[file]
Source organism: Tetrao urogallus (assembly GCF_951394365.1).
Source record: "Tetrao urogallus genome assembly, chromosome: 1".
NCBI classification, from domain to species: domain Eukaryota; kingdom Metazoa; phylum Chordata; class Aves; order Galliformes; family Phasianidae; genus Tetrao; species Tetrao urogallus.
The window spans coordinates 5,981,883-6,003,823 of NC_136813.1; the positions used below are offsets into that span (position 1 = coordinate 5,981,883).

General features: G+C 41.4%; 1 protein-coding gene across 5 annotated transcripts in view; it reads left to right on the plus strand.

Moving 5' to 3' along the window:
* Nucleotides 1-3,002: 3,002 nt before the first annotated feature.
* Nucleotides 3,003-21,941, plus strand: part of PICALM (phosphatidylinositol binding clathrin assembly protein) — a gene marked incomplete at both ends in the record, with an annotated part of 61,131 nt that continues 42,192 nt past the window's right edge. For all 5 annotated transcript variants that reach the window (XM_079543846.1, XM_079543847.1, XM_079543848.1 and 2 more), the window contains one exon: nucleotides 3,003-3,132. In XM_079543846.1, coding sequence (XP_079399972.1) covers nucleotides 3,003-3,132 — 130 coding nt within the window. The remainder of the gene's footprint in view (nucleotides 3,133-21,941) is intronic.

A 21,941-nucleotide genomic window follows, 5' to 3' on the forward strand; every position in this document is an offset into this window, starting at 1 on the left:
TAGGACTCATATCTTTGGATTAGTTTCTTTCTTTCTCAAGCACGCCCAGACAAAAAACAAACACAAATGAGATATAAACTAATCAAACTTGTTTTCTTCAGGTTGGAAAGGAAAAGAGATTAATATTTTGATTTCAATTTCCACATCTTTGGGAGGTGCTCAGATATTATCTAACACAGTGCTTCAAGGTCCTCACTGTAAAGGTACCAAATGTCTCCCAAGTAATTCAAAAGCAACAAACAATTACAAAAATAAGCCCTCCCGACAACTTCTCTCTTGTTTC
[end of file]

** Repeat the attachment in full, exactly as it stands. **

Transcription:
Source organism: Tetrao urogallus (assembly GCF_951394365.1).
Source record: "Tetrao urogallus genome assembly, chromosome: 1".
NCBI classification, from domain to species: domain Eukaryota; kingdom Metazoa; phylum Chordata; class Aves; order Galliformes; family Phasianidae; genus Tetrao; species Tetrao urogallus.
The window spans coordinates 5,981,883-6,003,823 of NC_136813.1; the positions used below are offsets into that span (position 1 = coordinate 5,981,883).

General features: G+C 41.4%; 1 protein-coding gene across 5 annotated transcripts in view; it reads left to right on the plus strand.

Moving 5' to 3' along the window:
* Nucleotides 1-3,002: 3,002 nt before the first annotated feature.
* Nucleotides 3,003-21,941, plus strand: part of PICALM (phosphatidylinositol binding clathrin assembly protein) — a gene marked incomplete at both ends in the record, with an annotated part of 61,131 nt that continues 42,192 nt past the window's right edge. For all 5 annotated transcript variants that reach the window (XM_079543846.1, XM_079543847.1, XM_079543848.1 and 2 more), the window contains one exon: nucleotides 3,003-3,132. In XM_079543846.1, coding sequence (XP_079399972.1) covers nucleotides 3,003-3,132 — 130 coding nt within the window. The remainder of the gene's footprint in view (nucleotides 3,133-21,941) is intronic.

A 21,941-nucleotide genomic window follows, 5' to 3' on the forward strand; every position in this document is an offset into this window, starting at 1 on the left:
TAGGACTCATATCTTTGGATTAGTTTCTTTCTTTCTCAAGCACGCCCAGACAAAAAACAAACACAAATGAGATATAAACTAATCAAACTTGTTTTCTTCAGGTTGGAAAGGAAAAGAGATTAATATTTTGATTTCAATTTCCACATCTTTGGGAGGTGCTCAGATATTATCTAACACAGTGCTTCAAGGTCCTCACTGTAAAGGTACCAAATGTCTCCCAAGTAATTCAAAAGCAACAAACAATTACAAAAATAAGCCCTCCCGACAACTTCTCTCTTGTTTC